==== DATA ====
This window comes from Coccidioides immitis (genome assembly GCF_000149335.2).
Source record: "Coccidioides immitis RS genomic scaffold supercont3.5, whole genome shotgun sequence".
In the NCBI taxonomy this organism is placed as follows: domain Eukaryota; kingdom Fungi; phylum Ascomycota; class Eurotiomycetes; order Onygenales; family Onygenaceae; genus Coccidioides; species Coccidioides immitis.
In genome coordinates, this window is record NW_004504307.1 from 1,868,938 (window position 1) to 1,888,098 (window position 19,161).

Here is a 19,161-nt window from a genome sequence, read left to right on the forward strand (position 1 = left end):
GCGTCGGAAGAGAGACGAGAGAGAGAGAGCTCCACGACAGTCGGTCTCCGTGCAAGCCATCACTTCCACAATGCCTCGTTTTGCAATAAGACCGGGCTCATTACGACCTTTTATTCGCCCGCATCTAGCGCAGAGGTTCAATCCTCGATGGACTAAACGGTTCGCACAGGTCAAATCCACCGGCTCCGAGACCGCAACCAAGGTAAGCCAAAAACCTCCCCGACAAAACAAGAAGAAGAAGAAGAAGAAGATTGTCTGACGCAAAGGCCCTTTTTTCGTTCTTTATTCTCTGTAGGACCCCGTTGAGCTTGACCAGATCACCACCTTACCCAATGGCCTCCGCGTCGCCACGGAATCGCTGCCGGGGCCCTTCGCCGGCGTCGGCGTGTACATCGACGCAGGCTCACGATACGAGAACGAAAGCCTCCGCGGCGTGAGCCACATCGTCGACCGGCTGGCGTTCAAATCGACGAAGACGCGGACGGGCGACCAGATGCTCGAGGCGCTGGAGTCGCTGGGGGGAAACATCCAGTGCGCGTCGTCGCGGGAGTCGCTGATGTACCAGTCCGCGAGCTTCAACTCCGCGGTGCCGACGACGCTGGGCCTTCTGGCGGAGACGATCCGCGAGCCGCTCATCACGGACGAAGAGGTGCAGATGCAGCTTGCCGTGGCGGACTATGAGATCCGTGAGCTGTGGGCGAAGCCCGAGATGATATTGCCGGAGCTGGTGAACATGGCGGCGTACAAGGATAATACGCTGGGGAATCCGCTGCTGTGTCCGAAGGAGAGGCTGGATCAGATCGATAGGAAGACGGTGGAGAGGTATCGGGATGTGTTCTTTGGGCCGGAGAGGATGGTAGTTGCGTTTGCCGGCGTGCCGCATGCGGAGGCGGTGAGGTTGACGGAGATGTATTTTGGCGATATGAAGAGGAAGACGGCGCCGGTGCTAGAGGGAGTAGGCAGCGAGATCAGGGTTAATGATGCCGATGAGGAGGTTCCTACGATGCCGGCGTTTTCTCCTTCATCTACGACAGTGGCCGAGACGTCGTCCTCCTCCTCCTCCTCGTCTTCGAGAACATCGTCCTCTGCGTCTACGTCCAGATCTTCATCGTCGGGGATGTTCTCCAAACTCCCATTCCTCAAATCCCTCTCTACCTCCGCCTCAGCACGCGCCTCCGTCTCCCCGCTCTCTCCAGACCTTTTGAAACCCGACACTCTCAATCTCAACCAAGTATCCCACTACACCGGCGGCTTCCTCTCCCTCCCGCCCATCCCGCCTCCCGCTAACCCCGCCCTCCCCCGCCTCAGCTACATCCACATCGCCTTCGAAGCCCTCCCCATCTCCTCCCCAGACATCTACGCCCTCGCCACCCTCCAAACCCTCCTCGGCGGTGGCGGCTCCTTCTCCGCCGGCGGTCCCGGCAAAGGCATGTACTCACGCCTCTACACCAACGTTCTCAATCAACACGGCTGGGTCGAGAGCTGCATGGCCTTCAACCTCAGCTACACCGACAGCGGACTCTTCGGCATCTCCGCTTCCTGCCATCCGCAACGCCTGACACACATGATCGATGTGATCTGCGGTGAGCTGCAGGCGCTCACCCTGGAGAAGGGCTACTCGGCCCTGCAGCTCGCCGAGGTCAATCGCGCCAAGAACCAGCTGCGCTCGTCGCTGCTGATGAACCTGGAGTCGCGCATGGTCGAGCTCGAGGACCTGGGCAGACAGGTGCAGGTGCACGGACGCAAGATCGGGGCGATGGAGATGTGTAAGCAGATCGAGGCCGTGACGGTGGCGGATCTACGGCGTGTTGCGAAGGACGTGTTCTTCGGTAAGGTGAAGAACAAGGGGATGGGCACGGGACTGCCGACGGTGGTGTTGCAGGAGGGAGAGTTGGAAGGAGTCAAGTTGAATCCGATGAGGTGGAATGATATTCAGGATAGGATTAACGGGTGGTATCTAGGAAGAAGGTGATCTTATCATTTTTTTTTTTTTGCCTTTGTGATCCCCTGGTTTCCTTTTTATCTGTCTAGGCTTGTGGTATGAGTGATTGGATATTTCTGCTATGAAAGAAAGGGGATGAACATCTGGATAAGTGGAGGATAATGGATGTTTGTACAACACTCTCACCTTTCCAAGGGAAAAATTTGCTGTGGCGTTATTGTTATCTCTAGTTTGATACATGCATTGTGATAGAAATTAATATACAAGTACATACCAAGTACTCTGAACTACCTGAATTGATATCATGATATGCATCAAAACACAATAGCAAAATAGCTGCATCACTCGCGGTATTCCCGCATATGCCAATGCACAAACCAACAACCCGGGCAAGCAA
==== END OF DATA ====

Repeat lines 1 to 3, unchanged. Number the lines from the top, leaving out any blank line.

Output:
This window comes from Coccidioides immitis (genome assembly GCF_000149335.2).
Source record: "Coccidioides immitis RS genomic scaffold supercont3.5, whole genome shotgun sequence".
In the NCBI taxonomy this organism is placed as follows: domain Eukaryota; kingdom Fungi; phylum Ascomycota; class Eurotiomycetes; order Onygenales; family Onygenaceae; genus Coccidioides; species Coccidioides immitis.